Apr 22, 2018
Another bit in my fledgling collection of words that capture “one of the great under-narrated pleasures of living: long-term fidelity and love.” This is just a passing glimpse caught in Joan Didion’s The Year of Magical Thinking, about the year following the death of her longtime husband, John Dunne, but it gets at something important:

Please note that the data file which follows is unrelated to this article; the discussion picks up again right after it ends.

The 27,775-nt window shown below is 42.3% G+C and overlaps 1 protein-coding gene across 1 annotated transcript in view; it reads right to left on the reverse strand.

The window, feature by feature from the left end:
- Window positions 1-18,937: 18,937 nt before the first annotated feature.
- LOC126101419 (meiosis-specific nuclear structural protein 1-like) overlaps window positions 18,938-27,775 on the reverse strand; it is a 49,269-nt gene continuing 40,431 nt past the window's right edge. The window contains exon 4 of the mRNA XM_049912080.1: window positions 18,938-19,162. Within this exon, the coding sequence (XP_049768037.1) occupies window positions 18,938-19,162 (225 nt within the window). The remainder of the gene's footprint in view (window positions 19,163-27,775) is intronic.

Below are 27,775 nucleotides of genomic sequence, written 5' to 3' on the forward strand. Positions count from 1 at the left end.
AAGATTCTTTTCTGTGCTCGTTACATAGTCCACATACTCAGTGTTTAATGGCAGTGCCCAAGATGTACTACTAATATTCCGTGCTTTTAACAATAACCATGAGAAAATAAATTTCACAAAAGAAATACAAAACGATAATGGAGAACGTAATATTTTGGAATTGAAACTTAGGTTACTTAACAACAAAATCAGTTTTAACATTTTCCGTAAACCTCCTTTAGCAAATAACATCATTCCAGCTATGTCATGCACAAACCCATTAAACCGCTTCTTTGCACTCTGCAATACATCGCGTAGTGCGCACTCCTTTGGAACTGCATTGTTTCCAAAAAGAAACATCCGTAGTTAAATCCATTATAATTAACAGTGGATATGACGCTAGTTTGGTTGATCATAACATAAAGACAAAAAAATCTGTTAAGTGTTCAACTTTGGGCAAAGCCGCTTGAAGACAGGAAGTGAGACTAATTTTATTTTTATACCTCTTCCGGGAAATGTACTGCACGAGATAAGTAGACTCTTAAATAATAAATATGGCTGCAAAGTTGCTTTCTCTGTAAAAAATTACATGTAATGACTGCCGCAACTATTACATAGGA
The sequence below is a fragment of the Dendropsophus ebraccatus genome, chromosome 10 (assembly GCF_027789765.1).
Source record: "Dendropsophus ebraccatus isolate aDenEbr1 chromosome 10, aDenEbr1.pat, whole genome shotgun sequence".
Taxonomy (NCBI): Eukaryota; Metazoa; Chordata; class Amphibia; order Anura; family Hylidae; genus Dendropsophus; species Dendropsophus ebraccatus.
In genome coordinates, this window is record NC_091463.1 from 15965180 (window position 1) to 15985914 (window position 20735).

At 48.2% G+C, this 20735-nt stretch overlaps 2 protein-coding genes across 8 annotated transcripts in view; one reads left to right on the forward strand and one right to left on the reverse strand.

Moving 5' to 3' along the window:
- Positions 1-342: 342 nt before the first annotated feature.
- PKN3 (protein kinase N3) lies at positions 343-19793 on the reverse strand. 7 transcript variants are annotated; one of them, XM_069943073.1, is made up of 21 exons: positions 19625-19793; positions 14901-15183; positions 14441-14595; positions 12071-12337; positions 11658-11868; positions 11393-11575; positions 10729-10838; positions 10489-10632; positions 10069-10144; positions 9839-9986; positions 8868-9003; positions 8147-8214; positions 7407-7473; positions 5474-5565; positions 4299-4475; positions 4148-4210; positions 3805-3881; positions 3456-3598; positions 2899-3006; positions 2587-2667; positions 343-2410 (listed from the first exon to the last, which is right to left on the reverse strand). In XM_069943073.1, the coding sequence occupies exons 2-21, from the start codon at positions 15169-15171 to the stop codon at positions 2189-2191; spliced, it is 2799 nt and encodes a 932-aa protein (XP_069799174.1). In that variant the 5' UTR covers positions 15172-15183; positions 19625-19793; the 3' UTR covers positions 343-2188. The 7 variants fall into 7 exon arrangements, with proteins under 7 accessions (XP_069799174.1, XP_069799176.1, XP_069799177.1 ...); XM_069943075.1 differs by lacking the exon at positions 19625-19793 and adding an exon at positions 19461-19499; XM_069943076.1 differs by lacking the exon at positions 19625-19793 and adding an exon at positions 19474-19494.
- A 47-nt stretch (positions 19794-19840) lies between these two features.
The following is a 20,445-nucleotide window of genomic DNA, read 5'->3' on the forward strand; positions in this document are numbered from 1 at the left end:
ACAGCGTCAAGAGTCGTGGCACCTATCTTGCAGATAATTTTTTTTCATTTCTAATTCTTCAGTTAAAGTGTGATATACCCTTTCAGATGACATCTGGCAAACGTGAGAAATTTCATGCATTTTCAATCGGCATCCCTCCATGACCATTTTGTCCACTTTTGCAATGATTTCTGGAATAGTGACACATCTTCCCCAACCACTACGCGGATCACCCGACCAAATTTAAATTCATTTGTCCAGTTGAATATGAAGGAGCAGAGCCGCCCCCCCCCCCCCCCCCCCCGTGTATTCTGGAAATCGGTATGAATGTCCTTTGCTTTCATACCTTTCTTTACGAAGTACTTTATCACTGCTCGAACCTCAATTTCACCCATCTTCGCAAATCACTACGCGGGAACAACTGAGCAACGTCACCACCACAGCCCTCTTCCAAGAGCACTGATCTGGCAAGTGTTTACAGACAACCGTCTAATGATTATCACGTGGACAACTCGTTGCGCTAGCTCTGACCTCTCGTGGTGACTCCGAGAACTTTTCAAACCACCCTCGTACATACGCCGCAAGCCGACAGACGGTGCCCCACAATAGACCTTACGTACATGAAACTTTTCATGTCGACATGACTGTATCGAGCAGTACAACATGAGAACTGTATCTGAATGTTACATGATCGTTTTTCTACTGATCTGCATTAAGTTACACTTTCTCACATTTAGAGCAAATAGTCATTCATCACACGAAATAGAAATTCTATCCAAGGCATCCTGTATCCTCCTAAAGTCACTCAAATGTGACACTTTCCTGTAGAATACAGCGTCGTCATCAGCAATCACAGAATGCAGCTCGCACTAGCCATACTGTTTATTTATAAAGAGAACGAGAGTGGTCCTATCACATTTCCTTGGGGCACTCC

[W]e were equally incapable of imagining life without the other. This will not be a story in which the death of the husband or wife becomes what amounts to the credit sequence for a new life, a catalyst for the discovery that (a point typically introduced in such accounts by the precocious child of the bereaved) “you can love more than one person.” Of course you can, but marriage is something different. Marriage is memory, marriage is time. “She didn’t know the songs,” I recall being told that a friend of a friend had said after an attempt to repeat the experience. Marriage is not only time: it is also, paradoxically, the denial of time. For forty years I saw myself through John’s eyes. I did not age. This year for the first time since I was twenty-nine I saw myself through the eyes of others. This year for the first time since I was twenty-nine I realized that my image of myself was of someone significantly younger.